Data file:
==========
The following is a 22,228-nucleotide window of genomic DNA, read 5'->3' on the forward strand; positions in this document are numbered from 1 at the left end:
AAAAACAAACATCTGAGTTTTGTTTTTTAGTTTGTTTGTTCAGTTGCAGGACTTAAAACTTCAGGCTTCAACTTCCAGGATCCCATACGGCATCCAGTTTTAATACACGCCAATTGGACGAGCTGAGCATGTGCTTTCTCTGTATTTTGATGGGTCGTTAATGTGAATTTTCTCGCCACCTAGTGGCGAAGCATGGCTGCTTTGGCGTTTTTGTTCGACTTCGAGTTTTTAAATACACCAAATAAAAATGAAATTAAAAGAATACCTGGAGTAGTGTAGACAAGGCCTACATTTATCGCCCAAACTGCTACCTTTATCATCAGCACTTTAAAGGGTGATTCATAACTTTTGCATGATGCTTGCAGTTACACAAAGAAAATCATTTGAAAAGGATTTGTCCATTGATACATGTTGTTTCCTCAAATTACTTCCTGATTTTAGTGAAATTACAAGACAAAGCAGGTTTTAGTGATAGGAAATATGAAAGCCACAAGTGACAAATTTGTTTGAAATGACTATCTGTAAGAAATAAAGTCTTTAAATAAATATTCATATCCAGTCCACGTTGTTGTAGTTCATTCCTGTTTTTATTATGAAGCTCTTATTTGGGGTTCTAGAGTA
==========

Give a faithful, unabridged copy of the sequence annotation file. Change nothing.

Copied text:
The following is a 22,228-nucleotide window of genomic DNA, read 5'->3' on the forward strand; positions in this document are numbered from 1 at the left end:
AAAAACAAACATCTGAGTTTTGTTTTTTAGTTTGTTTGTTCAGTTGCAGGACTTAAAACTTCAGGCTTCAACTTCCAGGATCCCATACGGCATCCAGTTTTAATACACGCCAATTGGACGAGCTGAGCATGTGCTTTCTCTGTATTTTGATGGGTCGTTAATGTGAATTTTCTCGCCACCTAGTGGCGAAGCATGGCTGCTTTGGCGTTTTTGTTCGACTTCGAGTTTTTAAATACACCAAATAAAAATGAAATTAAAAGAATACCTGGAGTAGTGTAGACAAGGCCTACATTTATCGCCCAAACTGCTACCTTTATCATCAGCACTTTAAAGGGTGATTCATAACTTTTGCATGATGCTTGCAGTTACACAAAGAAAATCATTTGAAAAGGATTTGTCCATTGATACATGTTGTTTCCTCAAATTACTTCCTGATTTTAGTGAAATTACAAGACAAAGCAGGTTTTAGTGATAGGAAATATGAAAGCCACAAGTGACAAATTTGTTTGAAATGACTATCTGTAAGAAATAAAGTCTTTAAATAAATATTCATATCCAGTCCACGTTGTTGTAGTTCATTCCTGTTTTTATTATGAAGCTCTTATTTGGGGTTCTAGAGTA